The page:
More selected ingredients... Read more...

Drink news

Drink news from Wikinews · Help write more articles!
  • October 17: Police shut down Edmonton pizza restaurant for illegally delivering alcohol
  • April 4: Genetically modified dairy cows produce 'human milk'
  • August 4: Nine dead in shooting rampage at Connecticut beer warehouse
  • May 27: Bottled water concerns health experts
  • February 3: Wikinews Shorts: February 3, 2010

Selected quote

I believe that water is the only drink for a wise man.
— Henry David Thoreau (1817 - 1862)
Walden

Did you know...

...that the first written record of whiskey comes from 1405 in Ireland and it is also mentioned in Scotland in 1496?
Other "Did you know" facts... Read more...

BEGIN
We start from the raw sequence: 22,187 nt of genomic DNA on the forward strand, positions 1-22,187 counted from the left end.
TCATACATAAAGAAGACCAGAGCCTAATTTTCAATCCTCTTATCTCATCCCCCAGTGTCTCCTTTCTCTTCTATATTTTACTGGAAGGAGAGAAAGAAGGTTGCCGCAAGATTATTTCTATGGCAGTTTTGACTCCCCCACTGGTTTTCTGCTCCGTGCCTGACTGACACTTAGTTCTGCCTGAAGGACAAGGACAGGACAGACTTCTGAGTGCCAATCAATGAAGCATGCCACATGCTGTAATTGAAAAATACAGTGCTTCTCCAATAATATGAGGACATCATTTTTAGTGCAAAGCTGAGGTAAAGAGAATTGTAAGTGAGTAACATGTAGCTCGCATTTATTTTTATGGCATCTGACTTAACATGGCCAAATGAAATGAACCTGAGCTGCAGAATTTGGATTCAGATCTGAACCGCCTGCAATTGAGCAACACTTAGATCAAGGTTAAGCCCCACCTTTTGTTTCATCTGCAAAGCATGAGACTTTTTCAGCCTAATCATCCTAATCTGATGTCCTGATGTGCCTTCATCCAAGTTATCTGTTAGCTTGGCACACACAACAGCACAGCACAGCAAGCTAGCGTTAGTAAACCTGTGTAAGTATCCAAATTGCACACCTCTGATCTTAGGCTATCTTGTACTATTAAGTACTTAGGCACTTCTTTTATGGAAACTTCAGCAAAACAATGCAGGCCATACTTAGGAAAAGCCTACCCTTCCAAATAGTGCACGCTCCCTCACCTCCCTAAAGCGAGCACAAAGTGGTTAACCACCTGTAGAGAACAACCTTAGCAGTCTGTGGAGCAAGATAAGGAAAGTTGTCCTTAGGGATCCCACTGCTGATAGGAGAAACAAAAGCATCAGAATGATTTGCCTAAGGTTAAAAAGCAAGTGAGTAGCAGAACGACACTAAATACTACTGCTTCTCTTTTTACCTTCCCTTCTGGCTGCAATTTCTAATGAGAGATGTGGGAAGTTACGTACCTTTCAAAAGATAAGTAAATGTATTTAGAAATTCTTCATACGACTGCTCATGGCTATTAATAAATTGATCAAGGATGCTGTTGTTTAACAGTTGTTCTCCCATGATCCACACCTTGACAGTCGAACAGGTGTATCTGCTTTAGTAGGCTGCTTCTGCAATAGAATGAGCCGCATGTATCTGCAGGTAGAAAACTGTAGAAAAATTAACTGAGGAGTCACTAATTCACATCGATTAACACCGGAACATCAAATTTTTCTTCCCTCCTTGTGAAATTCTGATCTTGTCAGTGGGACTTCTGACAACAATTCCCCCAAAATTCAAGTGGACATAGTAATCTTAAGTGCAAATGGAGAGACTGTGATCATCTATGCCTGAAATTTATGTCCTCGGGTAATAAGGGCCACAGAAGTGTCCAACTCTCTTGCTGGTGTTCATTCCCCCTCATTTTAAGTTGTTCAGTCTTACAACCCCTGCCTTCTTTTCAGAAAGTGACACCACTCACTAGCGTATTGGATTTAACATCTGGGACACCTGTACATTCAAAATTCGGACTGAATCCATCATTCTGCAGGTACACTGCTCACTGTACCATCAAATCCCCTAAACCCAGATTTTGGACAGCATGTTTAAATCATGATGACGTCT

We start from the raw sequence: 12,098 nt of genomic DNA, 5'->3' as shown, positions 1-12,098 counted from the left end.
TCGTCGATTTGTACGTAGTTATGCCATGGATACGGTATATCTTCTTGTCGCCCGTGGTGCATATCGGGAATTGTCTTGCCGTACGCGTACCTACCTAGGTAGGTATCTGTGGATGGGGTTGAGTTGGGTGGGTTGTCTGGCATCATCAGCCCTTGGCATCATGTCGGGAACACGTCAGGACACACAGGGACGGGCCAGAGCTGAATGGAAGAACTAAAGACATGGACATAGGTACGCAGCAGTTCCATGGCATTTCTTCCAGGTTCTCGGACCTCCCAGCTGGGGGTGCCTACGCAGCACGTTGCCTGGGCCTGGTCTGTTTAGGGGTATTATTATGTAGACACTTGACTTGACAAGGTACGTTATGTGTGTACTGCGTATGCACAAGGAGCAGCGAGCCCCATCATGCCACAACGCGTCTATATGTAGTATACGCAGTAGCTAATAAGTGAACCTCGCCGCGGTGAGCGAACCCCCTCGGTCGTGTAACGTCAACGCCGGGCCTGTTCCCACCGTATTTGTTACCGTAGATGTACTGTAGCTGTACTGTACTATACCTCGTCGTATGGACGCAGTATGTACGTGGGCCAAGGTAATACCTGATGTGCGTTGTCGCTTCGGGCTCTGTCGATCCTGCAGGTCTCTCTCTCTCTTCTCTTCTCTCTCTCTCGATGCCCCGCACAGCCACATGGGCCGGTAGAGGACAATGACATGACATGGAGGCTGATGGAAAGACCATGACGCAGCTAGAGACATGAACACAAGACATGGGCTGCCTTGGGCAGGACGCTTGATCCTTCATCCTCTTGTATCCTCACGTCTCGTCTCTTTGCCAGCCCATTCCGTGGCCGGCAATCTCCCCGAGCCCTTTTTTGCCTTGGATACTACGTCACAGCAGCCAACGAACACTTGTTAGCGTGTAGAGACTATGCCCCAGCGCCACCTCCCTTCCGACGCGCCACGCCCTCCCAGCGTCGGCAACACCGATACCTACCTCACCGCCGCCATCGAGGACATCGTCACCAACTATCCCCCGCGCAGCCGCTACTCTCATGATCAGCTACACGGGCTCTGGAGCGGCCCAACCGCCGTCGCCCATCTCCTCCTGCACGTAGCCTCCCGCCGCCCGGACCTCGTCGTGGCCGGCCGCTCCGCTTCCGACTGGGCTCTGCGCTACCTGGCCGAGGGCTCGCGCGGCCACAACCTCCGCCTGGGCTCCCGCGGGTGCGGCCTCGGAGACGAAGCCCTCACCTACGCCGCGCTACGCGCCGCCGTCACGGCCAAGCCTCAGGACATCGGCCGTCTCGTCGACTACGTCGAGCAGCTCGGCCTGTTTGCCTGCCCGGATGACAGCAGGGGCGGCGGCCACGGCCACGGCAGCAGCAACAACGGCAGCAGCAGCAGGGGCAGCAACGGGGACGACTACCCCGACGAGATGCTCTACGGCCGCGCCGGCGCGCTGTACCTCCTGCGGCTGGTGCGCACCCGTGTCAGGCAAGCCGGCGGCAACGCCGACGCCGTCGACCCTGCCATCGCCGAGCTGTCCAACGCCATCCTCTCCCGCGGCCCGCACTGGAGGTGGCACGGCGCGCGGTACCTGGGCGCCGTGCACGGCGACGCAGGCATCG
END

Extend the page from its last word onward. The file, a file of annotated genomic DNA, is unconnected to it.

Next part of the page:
Selected image

Sake barrels
Credit: Dan Smith

A row of stacked sake barrels

Things you can do


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Subcategories

Drink lists

Topics related to Beverages

The following are topics relating to drinks:

General topics: Bartending  • Bottling • Refrigeration
Alcoholic beverages: Beer • Brandy • Brewing • Caffeinated alcoholic drinks • Cocktails • Distillation • Fermentation • Liqueur • Proof • Rice Wine • Schnapps • Vodka • Whiskey • Wine
Soft Drinks: Carbonation • Coffee • Cola • Juice • Root beer • Soda water • Lithia water • Steeping • Tea

Associated Wikimedia

The following Wikimedia Foundation sister projects provide more on this subject:

Wikibooks
Books

Commons
Media

Wikinews 
News

Wikiquote 
Quotations

Wikisource 
Texts

Wikiversity
Learning resources

Wiktionary 
Definitions

Wikidata 
Database